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The Effectiveness of Homeopathic Medicine

Homeopathic medicine has been a popular source of treatment in the western world for ages. A lot of progressive people believe in its efficacy. However, scientific studies have shown that there is little evidence of the effectiveness of homeopathic medicine. Patients who regularly take this treatment often state that the lack of proof of its healing power is due to corporations doing their best to make sure alternative medicines do not take away their profits. In my opinion, though, it is difficult to accept that a wide-scale operation to discredit scientific studies on homeopathic medicine is underway. In the following paragraphs, I will go into detail about the studies and information about why this type of treatment is not effective in the eyes of science.

Homeopathy rallies against common treatments

One of the most alarming facts about homeopathy is that the industry and its specialists often spread information against normal drugs, treatments, care, and solutions. They also make false or strange claims about the origin of illnesses. This makes it detrimental to patients who truly need to heal and solve their medical issues. These contradictions have been a barb in the side of specialists who desire to treat people effectively (Spence, James).

Positive research results because of chance, bias, and flawed methods

Sometimes, studies on homeopathic medicine come out in favor of its effectiveness. However, systematic reviews of this research have found that they are riddled with results determined by chance, reporting bias, and flawed methods (Caulfield, Timothy, and Suzanne DeBow). To be more precise, in the article Serious mistakes in meta-analysis of homeopathic research, it is noted that “The main flaw was that trials reflect the point of view that the treatment with a specific remedy could be administered in a particular disease. However, homeopathy aims to treat the whole person, rather than the diseases and each case has to be treated individually with an individualized remedy. Furthermore, the commonly known events during the course of homeopathic treatment, such as “initial aggravation” and “symptom-shift” were not considered in almost all the studies” (Vithoulkas, G.). This points to the fact that many studies that were done on this alternative treatment do not stay true to its principles and vie to bend results in their favor.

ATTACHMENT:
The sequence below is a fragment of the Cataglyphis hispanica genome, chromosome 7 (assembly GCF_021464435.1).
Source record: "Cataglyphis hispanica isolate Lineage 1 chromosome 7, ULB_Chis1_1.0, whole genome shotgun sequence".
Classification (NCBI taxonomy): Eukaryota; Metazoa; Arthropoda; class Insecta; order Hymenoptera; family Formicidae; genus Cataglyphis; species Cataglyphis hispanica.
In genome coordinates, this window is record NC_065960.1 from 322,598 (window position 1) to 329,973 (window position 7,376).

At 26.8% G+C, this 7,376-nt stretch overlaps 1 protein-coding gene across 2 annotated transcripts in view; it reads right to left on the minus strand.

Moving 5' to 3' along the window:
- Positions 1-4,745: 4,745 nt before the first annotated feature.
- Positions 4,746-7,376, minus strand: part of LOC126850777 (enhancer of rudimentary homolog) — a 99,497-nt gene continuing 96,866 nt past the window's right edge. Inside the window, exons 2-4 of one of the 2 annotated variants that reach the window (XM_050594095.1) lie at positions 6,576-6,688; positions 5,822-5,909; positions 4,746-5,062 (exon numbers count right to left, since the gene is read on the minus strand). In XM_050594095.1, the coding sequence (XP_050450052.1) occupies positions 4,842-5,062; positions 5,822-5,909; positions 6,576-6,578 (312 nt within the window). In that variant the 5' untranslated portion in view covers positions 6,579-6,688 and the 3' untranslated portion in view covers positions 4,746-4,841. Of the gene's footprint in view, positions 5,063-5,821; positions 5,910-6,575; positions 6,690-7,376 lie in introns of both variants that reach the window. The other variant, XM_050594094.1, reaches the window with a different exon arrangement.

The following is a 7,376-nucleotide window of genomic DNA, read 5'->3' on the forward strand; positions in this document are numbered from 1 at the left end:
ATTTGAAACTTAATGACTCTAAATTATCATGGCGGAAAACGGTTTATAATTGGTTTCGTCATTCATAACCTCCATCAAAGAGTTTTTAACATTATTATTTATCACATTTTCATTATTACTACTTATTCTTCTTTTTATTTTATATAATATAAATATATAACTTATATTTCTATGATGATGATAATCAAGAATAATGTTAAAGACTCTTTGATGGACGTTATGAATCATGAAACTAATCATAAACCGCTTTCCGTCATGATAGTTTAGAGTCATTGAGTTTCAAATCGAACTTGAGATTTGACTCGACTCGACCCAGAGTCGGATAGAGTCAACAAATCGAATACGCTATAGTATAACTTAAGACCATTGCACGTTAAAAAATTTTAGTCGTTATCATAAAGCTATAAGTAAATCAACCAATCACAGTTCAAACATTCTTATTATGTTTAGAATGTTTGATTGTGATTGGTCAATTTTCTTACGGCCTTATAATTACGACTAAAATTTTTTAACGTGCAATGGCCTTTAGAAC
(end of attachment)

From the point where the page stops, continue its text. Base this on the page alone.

Negative results of tests are the most methodical

With the most positive studies on homeopathic medicine lacking professionalism, usually the trails that show negative outcomes are the most rigorous. In effect, the Homeopathic Medicines Research Advisory Group concluded that “There is some evidence that homeopathic treatments are more effective than placebo; however, the strength of this evidence is low because of the low methodological quality of the trials. Studies of high methodological quality were more likely to be negative than the lower quality studies” (Cucherat, M, et al.). This is a clear indication that the effectiveness of homeopathic medicine should be questioned.

Though the use of alternative medicine is a trend now in the western world, it does not mean it is a good solution to medical ailments. In fact, homeopathy in particular not only sways people away from traditional treatment, but also no hard evidence has been able to prove its efficacy. The positive results of trials have been shown to have an element of chance, reporter bias, and flawed methodology. Finally, most rigorous tests have demonstrated that homeopathic medicine incurs negative results.

Works Cited
Caulfield, Timothy, and Suzanne DeBow. “A Systematic Review of How Homeopathy Is Represented in Conventional and CAM Peer Reviewed Journals.” BMC Complementary and Alternative Medicine, BioMed Central, 14 June 2005, www.ncbi.nlm.nih.gov/pmc/articles/PMC1177924/.
Cucherat, M, et al. “Evidence of Clinical Efficacy of Homeopathy. A Meta-Analysis of Clinical Trials. HMRAG. Homeopathic Medicines Research Advisory Group.” European Journal of Clinical Pharmacology, Centre for Reviews and Dissemination (UK), Apr. 2000, www.ncbi.nlm.nih.gov/pubmed/10853874.
Spence, James. “Allopathy And Homœopathy.” The Lancet, vol. 59, no. 1479, 1852, p. 25., doi:10.1016/s0140-6736(02)59148-0.
Vithoulkas, G. “Serious Mistakes in Meta-Analysis of Homeopathic Research.” Journal of Medicine and Life, Carol Davila University Press, 2017, www.ncbi.nlm.nih.gov/pmc/articles/PMC5304371/.

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